Some times even the most mundane of scenes, the most commonplace of faces or the most trivial of objects prove to be a cradle of beauty...unleashing new meanings when looked at again and again. The true magic of photography lies in the fact that we can capture the fleeting moments to revisit them...to listen to the music that the image resounds... Onophotopoeia...

Friday, August 18, 2006

Sentinels of the south...

Every national park in the southwest has a distinct flavor of its own. Zion is no exception.

Zion National Park is a celebrated destination for southern Utah tourists. A few hours drive from the Grand Canyon North Rim, it can actually be covered in a day unless you are planning to take the hikes along the trails. If you are driving in to Zion from the North Rim, you have to take a route through the park which is hailed as one of the most scenic drives of America. The route also passes through a couple of tunnels bored into the solid rocks. Emerging out of the tunnel, you are encompassed by the overwhelming presence of sky high cliffs all around. The steep cliffs characterize the unique beauty of Zion. The road meanders through the mile high stone sentinels to the visitor center from where the tour begins.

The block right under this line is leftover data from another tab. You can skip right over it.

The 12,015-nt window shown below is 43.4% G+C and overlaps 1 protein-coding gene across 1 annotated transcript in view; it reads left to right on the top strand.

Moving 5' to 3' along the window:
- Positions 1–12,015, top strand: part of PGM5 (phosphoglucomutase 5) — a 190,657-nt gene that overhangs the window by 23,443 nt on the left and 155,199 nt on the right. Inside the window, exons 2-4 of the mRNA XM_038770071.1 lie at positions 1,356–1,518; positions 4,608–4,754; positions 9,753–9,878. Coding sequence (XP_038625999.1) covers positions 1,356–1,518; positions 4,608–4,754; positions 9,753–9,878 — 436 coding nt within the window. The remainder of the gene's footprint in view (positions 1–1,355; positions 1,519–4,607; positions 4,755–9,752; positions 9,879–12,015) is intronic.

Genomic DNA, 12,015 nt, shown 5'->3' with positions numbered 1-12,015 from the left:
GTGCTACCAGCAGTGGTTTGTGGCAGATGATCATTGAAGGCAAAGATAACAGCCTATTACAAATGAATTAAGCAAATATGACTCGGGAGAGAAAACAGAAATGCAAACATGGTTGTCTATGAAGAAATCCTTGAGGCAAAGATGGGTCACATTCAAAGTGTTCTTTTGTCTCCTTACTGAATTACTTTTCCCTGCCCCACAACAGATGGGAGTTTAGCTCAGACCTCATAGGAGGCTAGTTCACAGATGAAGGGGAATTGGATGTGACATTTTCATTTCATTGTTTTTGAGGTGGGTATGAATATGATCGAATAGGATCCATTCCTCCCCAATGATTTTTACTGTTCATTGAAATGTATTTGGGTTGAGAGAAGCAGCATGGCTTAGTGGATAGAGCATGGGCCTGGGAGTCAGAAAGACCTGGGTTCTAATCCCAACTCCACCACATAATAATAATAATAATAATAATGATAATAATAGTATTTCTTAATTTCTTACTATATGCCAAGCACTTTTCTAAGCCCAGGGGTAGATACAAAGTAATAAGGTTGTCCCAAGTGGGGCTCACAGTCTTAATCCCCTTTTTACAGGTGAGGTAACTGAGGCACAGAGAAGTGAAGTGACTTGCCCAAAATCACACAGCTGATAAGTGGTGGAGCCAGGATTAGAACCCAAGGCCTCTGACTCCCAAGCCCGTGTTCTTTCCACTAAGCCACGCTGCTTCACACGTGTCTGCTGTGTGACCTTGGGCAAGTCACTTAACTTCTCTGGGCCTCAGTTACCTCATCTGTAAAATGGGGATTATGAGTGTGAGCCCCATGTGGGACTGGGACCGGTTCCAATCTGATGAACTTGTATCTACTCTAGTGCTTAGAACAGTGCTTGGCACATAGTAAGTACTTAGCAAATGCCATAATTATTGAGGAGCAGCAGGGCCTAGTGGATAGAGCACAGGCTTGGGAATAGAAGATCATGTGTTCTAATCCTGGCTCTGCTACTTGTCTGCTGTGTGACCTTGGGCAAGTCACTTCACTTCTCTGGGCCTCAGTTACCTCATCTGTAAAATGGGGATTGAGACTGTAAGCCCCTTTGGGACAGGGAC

Unlike the Grand Canyon, you cannot drive to the different trailheads and other spots of interest. There are shuttles operated by the National Park authorities that take you around. The scenery is breathtaking and overwhelming. The cliffs move close to each other as you go deeper into the park and finally culminates into a slot canyon. The last part is an optional hike where you have to wade through chest deep water.

Due to time constraints, we could not take the trail that leads to the Emerald Pond. From the abundant photographs of Zion, that appears to be the most breathtaking spot where the cliffs are reflected on clear water. Not being able to go there is a regret I am still carrying and will be the primary reason of my paying heed to the call of Zion in future. Till then...

Friday, August 11, 2006